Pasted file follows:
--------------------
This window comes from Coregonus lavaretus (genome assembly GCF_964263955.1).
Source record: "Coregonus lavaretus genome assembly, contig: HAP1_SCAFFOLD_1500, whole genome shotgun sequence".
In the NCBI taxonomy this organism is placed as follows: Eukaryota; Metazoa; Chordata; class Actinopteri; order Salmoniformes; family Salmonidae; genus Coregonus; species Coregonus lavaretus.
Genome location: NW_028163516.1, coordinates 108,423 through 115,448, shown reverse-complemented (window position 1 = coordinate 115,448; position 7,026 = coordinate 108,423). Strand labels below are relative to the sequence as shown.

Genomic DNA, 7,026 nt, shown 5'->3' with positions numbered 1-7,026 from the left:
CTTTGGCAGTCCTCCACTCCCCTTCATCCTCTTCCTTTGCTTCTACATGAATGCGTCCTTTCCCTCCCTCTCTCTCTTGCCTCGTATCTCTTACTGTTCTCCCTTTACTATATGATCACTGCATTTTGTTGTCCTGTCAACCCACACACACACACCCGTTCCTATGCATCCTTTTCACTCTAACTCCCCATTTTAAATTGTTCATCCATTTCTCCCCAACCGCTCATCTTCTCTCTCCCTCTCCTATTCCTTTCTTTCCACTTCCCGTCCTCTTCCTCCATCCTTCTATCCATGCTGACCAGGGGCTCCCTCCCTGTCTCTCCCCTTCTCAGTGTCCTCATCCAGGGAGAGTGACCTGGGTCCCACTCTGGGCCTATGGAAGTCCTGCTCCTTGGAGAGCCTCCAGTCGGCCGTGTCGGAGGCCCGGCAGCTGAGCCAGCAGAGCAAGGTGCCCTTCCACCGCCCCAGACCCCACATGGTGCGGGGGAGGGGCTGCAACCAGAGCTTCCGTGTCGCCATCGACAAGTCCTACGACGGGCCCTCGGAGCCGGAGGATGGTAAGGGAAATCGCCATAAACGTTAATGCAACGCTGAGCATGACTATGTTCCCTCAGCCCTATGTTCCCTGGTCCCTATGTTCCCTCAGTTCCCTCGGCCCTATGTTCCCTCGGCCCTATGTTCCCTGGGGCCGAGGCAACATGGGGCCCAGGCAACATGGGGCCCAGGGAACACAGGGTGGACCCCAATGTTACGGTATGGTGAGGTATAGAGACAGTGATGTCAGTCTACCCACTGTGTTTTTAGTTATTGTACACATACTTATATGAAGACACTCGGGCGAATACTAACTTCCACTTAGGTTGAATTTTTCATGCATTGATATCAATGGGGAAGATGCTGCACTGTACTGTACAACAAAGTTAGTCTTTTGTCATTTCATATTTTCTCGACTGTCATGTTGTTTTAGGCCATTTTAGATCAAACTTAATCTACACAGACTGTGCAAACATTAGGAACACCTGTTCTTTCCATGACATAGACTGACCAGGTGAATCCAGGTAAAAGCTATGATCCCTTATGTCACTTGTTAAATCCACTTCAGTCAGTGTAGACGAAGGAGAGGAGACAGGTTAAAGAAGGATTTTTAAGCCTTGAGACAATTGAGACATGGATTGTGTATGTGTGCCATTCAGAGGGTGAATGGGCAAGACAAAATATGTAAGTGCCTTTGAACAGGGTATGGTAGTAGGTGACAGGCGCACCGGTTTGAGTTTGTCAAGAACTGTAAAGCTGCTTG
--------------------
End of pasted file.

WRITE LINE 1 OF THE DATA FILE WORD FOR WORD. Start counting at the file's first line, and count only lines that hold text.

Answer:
This window comes from Coregonus lavaretus (genome assembly GCF_964263955.1).